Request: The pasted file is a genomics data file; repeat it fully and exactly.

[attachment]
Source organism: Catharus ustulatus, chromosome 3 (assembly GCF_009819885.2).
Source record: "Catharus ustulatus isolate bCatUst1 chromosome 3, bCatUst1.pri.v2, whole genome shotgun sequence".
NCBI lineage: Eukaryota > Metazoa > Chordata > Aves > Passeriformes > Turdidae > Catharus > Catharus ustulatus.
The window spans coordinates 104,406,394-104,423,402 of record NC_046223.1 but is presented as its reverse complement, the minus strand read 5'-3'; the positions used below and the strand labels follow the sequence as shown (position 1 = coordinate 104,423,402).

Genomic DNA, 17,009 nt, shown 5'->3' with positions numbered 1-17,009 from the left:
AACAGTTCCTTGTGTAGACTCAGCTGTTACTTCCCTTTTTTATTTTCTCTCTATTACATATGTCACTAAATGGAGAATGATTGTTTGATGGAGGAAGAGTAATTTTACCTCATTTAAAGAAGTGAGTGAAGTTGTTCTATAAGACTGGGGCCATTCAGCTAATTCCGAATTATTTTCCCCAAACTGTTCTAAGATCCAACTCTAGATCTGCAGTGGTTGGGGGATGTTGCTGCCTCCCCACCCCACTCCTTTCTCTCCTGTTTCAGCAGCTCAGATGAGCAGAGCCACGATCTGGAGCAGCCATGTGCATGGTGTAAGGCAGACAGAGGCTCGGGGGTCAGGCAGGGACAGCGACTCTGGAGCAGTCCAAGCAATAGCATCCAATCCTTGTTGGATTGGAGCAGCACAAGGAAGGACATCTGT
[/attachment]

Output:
Source organism: Catharus ustulatus, chromosome 3 (assembly GCF_009819885.2).
Source record: "Catharus ustulatus isolate bCatUst1 chromosome 3, bCatUst1.pri.v2, whole genome shotgun sequence".
NCBI lineage: Eukaryota > Metazoa > Chordata > Aves > Passeriformes > Turdidae > Catharus > Catharus ustulatus.
The window spans coordinates 104,406,394-104,423,402 of record NC_046223.1 but is presented as its reverse complement, the minus strand read 5'-3'; the positions used below and the strand labels follow the sequence as shown (position 1 = coordinate 104,423,402).

Genomic DNA, 17,009 nt, shown 5'->3' with positions numbered 1-17,009 from the left:
AACAGTTCCTTGTGTAGACTCAGCTGTTACTTCCCTTTTTTATTTTCTCTCTATTACATATGTCACTAAATGGAGAATGATTGTTTGATGGAGGAAGAGTAATTTTACCTCATTTAAAGAAGTGAGTGAAGTTGTTCTATAAGACTGGGGCCATTCAGCTAATTCCGAATTATTTTCCCCAAACTGTTCTAAGATCCAACTCTAGATCTGCAGTGGTTGGGGGATGTTGCTGCCTCCCCACCCCACTCCTTTCTCTCCTGTTTCAGCAGCTCAGATGAGCAGAGCCACGATCTGGAGCAGCCATGTGCATGGTGTAAGGCAGACAGAGGCTCGGGGGTCAGGCAGGGACAGCGACTCTGGAGCAGTCCAAGCAATAGCATCCAATCCTTGTTGGATTGGAGCAGCACAAGGAAGGACATCTGT